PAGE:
Josiah became King of Judah when he was only 8 years old. In the 18th year of his reign, he discovered the long-forgotten Book of the Law in the neglected temple of the Lord.
“When the King heard the words of the Book of the Law, he tore his robes.” (2 Kings 22:11)
Then the prophetess Huldah spoke God's words to Josiah: “Because your heart was responsive and you humbled yourself before the Lord when you heard what I have spoken against this place and its people, that they would become accursed and laid waste, and because you tore your robes and wept in my presence, I have heard you, declares the Lord. Therefore I will gather you to your fathers, and you will be buried in peace. Your eyes will not see all the disaster I am going to bring on this place.” (v. 19-20)
I am inspired by Josiah's repentant, humble heart and the firm, determined action that followed as he set about destroying all the idols and evil practices that were rampant in the land. I want to have a heart like his.
In Finally Alive, John Piper writes “It is morally impossible for the dead, dark, hard resistant heart to celebrate the Lordship of Jesus over his life without being born again.
Or, as Jesus says three times in John 6, no one can come to him unless the Father draws him. And when that drawing brings a person into living connection with Jesus, we call it the new birth. Verse 37: All that the Father gives me will come to me. Verse 44: No one can come to me unless the Father who sent me draws him. Verse 65: No one can come to me unless it is granted him by the Father. All of these wonderful works of drawing, granting, and giving are the work of God in regeneration. Without them we do not come to Christ, because we don't prefer to come. We so strongly prefer self-reliance that we cannot come. That is what has to be changed in the new birth. A new preference, a new ability, is given...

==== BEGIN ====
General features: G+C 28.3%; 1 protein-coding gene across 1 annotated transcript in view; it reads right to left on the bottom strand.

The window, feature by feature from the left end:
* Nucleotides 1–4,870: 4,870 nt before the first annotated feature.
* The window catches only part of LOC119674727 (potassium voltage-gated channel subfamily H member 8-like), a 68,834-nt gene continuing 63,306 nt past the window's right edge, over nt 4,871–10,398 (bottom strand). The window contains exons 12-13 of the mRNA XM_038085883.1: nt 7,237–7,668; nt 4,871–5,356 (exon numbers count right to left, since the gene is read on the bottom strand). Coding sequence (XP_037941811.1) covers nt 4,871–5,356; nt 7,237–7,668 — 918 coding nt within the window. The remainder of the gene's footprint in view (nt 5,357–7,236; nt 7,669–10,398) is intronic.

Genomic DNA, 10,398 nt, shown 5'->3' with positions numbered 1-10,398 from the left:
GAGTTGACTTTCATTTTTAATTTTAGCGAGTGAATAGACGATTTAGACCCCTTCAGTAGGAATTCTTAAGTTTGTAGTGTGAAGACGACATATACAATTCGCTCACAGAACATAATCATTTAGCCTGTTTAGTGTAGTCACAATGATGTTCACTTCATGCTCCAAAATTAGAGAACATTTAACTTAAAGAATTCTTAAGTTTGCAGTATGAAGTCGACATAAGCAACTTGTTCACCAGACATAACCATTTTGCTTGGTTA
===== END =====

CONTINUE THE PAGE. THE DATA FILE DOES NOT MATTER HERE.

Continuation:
There are two ways to respond...one is theoretical and impersonal; the other is personal and urgent. One stands back and says: How can this be, and how can that be? The other says...God's mercy and love and grace seem desperately needed and beautiful to me today.
O God, today, I submit to your amazing grace that has brought me here and awakened me and softened me and opened me. Thanks be to God for the riches of his mercy and the greatness of his love and the power of his grace.”
What is my response to God's amazing grace?
How I respond reveals the condition of my heart.
Am I repentant or resistant?
Spiritually alive or dead?
God says, “I will give you a new heart and put a new spirit in you; I will remove from you your heart of stone and give you a heart of flesh. And I will put my Spirit in you and move you to follow my decrees and be careful to keep my laws.” (Ezekiel 36: 26-27)
“But God, being rich in mercy, because of the great love with which he loved us, even when we were dead in out trespasses, made us alive with Christ—by grace you have been saved.” (Ephesians 2:4-5)